When opening the Instant Pot, think of the lid as a shield, and once you’ve unlocked the lid, simply open it slowly and tilting so that the steam exits away from you. Even after venting, there will still be steam, so this is a great trick to keeping your face out of steam’s way.
We’re so used to cooking pasta by submerging it into a liquid and boiling it to a cook. In a pressure cooker, submerging it in the liquid will likely end up with some mushy noodles. While they still may taste okay, we’re not aiming for mediocre, when amazing is a possibility.
When adding all your ingredients to a pasta-based dish, add the pasta noodles (uncooked) last, right on top. The steam pressure from the liquids will cook the pasta to the perfect density and be much more enjoyable.
Ok so forget for a hot second what I said about milk curdling in an Instant Pot because with every rule, there seem to be exceptions to them. This is one of them.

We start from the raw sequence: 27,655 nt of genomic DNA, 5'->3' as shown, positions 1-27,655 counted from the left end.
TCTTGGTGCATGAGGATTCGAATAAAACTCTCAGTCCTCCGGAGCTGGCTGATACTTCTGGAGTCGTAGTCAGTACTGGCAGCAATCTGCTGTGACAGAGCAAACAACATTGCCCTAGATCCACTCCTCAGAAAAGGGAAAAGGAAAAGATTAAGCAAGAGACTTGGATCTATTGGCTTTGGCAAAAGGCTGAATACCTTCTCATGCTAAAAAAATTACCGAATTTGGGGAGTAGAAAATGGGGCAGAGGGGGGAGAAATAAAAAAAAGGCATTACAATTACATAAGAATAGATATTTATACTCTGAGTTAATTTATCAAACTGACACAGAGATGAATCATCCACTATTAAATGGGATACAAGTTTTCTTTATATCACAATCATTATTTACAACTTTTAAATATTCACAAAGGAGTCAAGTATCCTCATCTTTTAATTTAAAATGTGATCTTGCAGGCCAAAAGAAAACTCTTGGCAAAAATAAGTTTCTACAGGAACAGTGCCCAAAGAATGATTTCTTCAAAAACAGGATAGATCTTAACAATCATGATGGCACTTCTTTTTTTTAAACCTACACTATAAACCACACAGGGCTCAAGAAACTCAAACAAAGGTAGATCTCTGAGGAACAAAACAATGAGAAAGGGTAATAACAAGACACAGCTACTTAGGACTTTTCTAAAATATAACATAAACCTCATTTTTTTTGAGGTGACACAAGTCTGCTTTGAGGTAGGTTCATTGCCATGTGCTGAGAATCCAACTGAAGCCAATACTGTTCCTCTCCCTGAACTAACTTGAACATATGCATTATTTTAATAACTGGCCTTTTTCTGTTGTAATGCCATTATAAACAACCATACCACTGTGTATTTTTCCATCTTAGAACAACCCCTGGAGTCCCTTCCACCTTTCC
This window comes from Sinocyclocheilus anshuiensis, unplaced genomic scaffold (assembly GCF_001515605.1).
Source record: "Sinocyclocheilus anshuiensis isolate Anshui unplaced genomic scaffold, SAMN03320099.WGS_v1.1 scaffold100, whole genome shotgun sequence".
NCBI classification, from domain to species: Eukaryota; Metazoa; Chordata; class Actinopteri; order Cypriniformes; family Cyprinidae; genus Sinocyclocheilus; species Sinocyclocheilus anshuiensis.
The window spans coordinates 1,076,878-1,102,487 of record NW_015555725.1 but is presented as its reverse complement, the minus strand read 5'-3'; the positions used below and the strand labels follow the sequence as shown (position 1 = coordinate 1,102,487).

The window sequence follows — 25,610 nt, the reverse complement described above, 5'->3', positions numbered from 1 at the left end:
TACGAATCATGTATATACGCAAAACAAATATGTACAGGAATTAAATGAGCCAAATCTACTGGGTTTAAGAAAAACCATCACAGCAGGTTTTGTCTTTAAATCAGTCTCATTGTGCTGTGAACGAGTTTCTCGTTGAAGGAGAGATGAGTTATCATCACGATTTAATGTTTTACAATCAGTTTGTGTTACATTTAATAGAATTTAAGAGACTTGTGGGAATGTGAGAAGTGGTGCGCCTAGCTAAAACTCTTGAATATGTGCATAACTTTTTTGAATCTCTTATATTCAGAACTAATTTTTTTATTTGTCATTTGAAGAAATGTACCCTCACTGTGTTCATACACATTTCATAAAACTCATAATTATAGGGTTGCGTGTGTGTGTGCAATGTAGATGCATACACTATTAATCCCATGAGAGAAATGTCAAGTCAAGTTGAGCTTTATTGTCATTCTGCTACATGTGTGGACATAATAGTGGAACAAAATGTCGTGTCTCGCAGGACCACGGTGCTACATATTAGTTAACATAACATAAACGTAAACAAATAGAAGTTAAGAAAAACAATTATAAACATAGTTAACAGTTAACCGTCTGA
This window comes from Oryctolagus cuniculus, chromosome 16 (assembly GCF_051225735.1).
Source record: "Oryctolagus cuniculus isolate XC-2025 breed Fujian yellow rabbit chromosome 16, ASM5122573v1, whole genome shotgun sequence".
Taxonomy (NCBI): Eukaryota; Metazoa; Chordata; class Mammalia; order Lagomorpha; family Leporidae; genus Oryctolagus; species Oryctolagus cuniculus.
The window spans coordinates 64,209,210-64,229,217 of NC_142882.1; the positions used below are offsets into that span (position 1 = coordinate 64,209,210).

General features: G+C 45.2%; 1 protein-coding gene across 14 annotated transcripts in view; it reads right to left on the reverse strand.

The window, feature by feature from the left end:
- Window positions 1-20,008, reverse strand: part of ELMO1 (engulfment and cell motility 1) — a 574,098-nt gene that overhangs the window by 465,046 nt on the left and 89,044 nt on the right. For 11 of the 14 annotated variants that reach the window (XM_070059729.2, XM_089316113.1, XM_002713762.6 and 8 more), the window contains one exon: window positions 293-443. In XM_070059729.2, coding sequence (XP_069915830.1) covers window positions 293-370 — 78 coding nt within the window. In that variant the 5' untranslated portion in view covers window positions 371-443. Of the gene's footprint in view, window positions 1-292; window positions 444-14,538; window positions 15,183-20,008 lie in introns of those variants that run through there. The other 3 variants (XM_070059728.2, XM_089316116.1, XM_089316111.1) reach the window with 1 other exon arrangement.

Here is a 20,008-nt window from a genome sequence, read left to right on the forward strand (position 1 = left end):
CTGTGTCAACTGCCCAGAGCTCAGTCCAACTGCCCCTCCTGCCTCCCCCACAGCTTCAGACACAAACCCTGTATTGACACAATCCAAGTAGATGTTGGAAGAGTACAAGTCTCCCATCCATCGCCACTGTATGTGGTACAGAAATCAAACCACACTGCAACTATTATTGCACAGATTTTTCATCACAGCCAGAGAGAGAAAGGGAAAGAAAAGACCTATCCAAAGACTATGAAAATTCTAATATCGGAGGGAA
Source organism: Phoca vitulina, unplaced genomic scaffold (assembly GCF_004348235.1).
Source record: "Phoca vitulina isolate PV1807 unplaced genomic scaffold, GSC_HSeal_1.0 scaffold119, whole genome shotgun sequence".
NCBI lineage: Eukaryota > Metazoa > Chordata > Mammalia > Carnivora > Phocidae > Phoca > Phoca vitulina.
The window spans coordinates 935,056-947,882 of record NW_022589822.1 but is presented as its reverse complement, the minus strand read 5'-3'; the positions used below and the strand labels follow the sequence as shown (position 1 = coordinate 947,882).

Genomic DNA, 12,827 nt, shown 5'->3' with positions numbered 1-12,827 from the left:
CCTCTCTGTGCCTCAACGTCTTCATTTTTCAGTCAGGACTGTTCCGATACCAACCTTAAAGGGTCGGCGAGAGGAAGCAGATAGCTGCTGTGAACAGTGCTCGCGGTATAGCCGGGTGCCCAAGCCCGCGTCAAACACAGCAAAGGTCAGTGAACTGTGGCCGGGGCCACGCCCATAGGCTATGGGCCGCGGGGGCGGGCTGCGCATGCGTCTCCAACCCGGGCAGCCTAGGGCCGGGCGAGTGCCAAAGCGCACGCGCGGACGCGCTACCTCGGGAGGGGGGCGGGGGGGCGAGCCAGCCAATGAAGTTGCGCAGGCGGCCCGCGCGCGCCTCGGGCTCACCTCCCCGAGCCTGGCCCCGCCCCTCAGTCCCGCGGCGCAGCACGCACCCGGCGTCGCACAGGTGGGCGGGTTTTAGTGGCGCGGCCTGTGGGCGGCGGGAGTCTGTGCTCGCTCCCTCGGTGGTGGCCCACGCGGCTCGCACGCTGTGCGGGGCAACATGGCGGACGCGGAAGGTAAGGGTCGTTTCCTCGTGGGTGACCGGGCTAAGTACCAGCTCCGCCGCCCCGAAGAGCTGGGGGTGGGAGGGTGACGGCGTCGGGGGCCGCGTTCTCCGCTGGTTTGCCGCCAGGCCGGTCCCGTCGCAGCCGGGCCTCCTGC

Following the instructional guide, you can successfully make yogurt at home, simply from milk. There’s even a button built in, just for this. This may seem like an incredibly bizarre use for the Instant Pot, but the proof is in the pudding (err, yogurt) and fans are saying it’s amazing!
I hate dishes, and I’m going to assume that’s a blanket statement for everybody who’s ever cooked. After slaving in the kitchen to create a satisfying meal, only to turn around and realize “oh right, the dishes”. With a typical recipe, this can mean many pots and pans. Luckily with the Instant Pot, you’re already saving yourself the dishes.
With an easily removable inner stainless steel pot (where all the cooking magic happens), it’s a quick clean up of one dish, and usually a small wipe down of the lid. It’s cleaned up and put back away in just minutes.
When you’re Pinteresting and Googling for pressure cooker recipes, note that while yes, the Instant Pot is indeed a pressure cooker, older recipes are likely not accounting for the differences in the newly revamped versions.